Muscat: The global financial crisis is expected to hurt the Indian economy more than previously anticipated, with Prime Minister Manmohan Singh on Sunday projecting gross domestic product (GDP) growth to decline to 7-7.5% next fiscal.
Although the government and the Reserve Bank of India (RBI) are battling contraction in credit growth, Singh said the fundamentals of the economy were strong and banks were safe, and promised accelerated efforts to prop up growth.
“Due to the current international economic and financial situation, our growth rate may come down somewhat next year. However, we still hope to achieve a growth rate of 7-7.5% next year,” he said, addressing the Indian expat community here.
RBI had last month said Inida’s $1.2 trillion (Rs57.36 trillion) economy may grow at 7.5% this fiscal as opposed to 9% in 2007-08. The rate in 2008-09 would be the weakest since 2005.
“The fundamentals of our economy are strong. Our banking system and financial institutions are well capitalized and secure,” Singh stressed, while noting that he had set up a high-level committee to monitor the situation.
The committee will suggest short- and long-term measures to use this opportunity to further accelerate growth, he said. Earlier in the day, addressing a meeting of Oman’s business leaders, the Prime Minister said the macro economic fundamentals of the economy were sound.
“Our domestic savings rate is 35% of our GDP and our investment rate is 37% of our GDP,” he said.
Stating that the Indian economy had witnessed rapid and sustained growth averaging 9% over the last four years, Singh said: “Our young demographic profile will lead to a further increase in these rates of savings and investment over the coming years.”
Policymakers in the world’s fastest expanding major economies of India and China are looking at boosting spending to prevent their economies from going under.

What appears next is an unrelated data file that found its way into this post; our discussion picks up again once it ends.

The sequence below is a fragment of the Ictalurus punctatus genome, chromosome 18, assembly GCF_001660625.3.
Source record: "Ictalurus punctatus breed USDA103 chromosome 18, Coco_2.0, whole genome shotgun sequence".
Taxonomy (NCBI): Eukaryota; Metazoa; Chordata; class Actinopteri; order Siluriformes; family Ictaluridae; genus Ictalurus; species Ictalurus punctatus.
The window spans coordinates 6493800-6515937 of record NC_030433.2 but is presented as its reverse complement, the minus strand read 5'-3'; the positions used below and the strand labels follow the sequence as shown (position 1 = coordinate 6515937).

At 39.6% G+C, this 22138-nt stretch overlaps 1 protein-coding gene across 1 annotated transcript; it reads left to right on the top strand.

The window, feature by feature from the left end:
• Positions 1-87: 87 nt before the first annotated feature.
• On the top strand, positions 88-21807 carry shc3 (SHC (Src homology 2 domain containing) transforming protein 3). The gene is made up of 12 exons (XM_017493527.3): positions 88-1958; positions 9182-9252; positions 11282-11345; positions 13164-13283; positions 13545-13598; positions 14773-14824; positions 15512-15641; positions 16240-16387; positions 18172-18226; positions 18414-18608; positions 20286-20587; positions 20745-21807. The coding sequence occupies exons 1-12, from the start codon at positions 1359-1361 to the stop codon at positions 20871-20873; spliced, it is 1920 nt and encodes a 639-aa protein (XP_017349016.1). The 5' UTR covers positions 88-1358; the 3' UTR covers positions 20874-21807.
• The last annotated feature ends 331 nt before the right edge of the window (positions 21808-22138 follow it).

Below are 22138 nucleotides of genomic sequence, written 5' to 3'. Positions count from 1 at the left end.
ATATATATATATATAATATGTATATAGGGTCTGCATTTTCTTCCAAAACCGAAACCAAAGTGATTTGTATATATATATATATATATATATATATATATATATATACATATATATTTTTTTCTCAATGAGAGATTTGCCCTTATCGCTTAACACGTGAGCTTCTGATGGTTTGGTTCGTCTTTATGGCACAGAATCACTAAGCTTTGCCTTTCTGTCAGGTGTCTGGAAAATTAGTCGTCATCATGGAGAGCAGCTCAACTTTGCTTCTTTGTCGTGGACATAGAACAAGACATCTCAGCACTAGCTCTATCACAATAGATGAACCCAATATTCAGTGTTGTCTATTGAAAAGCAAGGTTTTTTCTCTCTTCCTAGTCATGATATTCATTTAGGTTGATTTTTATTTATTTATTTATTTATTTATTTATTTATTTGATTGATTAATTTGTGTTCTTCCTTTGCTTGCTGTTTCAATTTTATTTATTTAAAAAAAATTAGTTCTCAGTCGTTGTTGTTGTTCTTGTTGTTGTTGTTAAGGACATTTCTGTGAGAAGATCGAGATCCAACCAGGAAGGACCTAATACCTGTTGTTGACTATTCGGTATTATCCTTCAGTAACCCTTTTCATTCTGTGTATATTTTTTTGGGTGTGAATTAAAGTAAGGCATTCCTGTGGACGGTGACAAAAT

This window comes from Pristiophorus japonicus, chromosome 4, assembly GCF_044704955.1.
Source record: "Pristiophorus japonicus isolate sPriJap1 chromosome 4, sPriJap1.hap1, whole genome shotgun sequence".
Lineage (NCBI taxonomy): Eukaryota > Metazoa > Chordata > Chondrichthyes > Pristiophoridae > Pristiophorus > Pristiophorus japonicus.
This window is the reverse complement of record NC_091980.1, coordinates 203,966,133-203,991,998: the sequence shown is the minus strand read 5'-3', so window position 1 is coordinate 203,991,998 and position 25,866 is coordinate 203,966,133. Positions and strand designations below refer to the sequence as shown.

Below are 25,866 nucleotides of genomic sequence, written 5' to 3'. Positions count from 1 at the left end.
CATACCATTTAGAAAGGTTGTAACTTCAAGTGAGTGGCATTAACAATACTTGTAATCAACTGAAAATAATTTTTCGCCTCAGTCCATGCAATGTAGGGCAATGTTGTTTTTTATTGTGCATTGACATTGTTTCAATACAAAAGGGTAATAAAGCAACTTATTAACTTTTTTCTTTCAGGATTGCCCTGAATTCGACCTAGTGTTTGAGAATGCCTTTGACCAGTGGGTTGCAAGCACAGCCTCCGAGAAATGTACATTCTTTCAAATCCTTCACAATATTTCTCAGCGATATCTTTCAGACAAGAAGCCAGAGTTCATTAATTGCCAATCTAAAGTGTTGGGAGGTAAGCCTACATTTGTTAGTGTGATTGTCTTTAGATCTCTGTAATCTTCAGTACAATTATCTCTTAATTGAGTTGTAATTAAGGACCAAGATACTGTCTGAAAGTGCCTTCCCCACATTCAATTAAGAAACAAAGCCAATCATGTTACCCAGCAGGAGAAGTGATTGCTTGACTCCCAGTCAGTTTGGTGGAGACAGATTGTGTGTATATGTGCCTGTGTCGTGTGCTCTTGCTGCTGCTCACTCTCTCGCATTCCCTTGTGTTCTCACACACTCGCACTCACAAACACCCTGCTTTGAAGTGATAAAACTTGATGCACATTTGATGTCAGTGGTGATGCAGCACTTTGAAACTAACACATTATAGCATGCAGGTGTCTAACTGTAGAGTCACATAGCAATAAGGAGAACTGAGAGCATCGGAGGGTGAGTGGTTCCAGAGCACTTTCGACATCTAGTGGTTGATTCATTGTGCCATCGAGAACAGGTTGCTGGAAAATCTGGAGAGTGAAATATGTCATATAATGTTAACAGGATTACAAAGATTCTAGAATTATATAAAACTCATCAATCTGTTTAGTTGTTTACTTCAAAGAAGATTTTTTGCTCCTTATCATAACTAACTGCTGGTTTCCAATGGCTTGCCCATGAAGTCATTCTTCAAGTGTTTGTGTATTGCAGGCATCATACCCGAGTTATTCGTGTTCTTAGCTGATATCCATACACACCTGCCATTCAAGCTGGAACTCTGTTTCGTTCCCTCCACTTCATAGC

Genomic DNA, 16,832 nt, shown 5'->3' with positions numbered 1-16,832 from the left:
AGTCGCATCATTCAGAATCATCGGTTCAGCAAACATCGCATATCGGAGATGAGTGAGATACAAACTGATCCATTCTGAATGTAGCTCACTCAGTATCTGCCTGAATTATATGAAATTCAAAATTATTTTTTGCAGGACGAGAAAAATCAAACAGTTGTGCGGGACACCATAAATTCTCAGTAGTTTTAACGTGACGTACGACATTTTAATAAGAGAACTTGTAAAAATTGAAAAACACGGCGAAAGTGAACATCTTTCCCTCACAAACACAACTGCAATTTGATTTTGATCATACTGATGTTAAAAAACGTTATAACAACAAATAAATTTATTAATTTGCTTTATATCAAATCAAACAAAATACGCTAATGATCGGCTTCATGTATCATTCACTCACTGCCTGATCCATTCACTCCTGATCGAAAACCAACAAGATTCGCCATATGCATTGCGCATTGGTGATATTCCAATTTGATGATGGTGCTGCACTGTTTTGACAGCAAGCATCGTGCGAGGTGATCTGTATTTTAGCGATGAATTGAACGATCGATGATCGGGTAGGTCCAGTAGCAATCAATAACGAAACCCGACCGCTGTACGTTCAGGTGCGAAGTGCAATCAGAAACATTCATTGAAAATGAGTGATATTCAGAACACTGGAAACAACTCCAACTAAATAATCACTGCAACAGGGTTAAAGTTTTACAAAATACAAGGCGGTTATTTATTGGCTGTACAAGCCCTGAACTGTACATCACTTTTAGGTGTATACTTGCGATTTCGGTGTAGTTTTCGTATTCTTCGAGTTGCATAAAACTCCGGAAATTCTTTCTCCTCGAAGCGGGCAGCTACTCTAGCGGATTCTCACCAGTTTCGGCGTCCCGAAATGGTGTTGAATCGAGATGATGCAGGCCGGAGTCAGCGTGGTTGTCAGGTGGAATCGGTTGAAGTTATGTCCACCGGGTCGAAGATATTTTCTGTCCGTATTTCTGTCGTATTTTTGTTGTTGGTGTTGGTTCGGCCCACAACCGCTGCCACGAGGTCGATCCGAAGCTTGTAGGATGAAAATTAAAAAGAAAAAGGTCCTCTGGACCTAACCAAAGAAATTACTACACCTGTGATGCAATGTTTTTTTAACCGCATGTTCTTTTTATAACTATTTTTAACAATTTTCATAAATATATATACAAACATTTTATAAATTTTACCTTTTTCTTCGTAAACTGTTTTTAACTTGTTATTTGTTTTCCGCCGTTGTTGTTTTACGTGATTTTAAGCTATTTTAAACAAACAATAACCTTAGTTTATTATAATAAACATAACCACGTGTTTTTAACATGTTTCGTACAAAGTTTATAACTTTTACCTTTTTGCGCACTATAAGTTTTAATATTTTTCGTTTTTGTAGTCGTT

For the first time since 1997, RBI this month deployed three of its main tools to shore up growth. It cut its repurchase rate to 7.5% from 8%, reduced the amount of deposits that lenders need to set aside as reserves to 5.5% from 6.5%, and lowered the amount of money that lenders are required to keep in government bonds to 24% from 25%.
RBI said the decision was taken “to address concerns relating to the moderation in the growth momentum. Global financial conditions continue to remain uncertain and unsettled, and early signs of a global recession are becoming evident”.
Singh, who had earlier this month said the financial crisis was likely to be more severe and prolonged, added that the government was particularly focusing on the development of agriculture and rural areas. “Our financing requirements for the building of infrastructure in the next five years are estimated at $500 billion.”
The Prime Minister’s panel to address the issue includes finance minister P. Chidambaram, commerce minister Kamal Nath and planning commission deputy chairman Montek Singh Ahluwalia.